Evidence for an increase in cosmogenic 10Be during a geomagnetic reversal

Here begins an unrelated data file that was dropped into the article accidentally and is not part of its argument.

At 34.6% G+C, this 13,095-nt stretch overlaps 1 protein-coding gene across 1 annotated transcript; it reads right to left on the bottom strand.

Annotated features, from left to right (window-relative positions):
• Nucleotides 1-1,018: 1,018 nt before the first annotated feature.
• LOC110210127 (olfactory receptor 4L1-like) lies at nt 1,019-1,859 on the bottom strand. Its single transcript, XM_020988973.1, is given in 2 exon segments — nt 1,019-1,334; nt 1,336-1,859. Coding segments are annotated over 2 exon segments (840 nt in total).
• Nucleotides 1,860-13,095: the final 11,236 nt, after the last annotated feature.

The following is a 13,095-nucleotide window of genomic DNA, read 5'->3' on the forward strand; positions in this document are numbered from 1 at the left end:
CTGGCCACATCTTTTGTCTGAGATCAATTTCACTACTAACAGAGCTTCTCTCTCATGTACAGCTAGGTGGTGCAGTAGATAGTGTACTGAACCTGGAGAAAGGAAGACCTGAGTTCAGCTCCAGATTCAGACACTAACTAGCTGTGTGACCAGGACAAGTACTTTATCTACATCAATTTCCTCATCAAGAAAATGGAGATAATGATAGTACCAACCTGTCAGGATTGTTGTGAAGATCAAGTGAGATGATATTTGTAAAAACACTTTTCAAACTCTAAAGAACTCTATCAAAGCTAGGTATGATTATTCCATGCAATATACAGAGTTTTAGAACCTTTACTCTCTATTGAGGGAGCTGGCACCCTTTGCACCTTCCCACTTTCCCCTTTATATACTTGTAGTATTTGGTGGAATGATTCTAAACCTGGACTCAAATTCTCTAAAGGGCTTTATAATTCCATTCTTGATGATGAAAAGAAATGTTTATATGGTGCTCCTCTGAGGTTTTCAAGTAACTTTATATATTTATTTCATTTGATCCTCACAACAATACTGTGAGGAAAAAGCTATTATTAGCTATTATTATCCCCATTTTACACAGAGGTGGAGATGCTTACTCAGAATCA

Reversals in the geomagnetic field, which occur every few hundred thousand years, represent a dramatic change in the Earth's environment. Although there is no satisfactory theory for such reversals, it is generally accepted that the dipole field intensity decreases to <20% of its 'normal' value for a few thousand years during the change in direction. Because the galactic and solar cosmic rays which impinge on the Earth's atmosphere are charged, a significant fraction (about half) of them are deflected by the geomagnetic field. At the time of a reversal, this magnetic shielding is greatly reduced, and it has been suggested that the increased flux of high-energy particles could have effects on evolutionary or climatic processes. For example, the statistically significant coincidence in levels of some marine faunal extinctions and reversal boundaries in ocean sediments could be caused, directly or indirectly, by the decreased geomagnetic intensity during the reversal. We report here evidence in marine sediments for an increase in cosmogenic 10Be production in the Earth's atmosphere during the Brunhes-Matuyama reversal 730,000 yr ago. In addition to confirming an increase in cosmogenic isotope production, the results provide information on the magnitude and duration of the geomagnetic intensity decrease during such an event, and the depth at which remanent magnetism is acquired in marine sediments.
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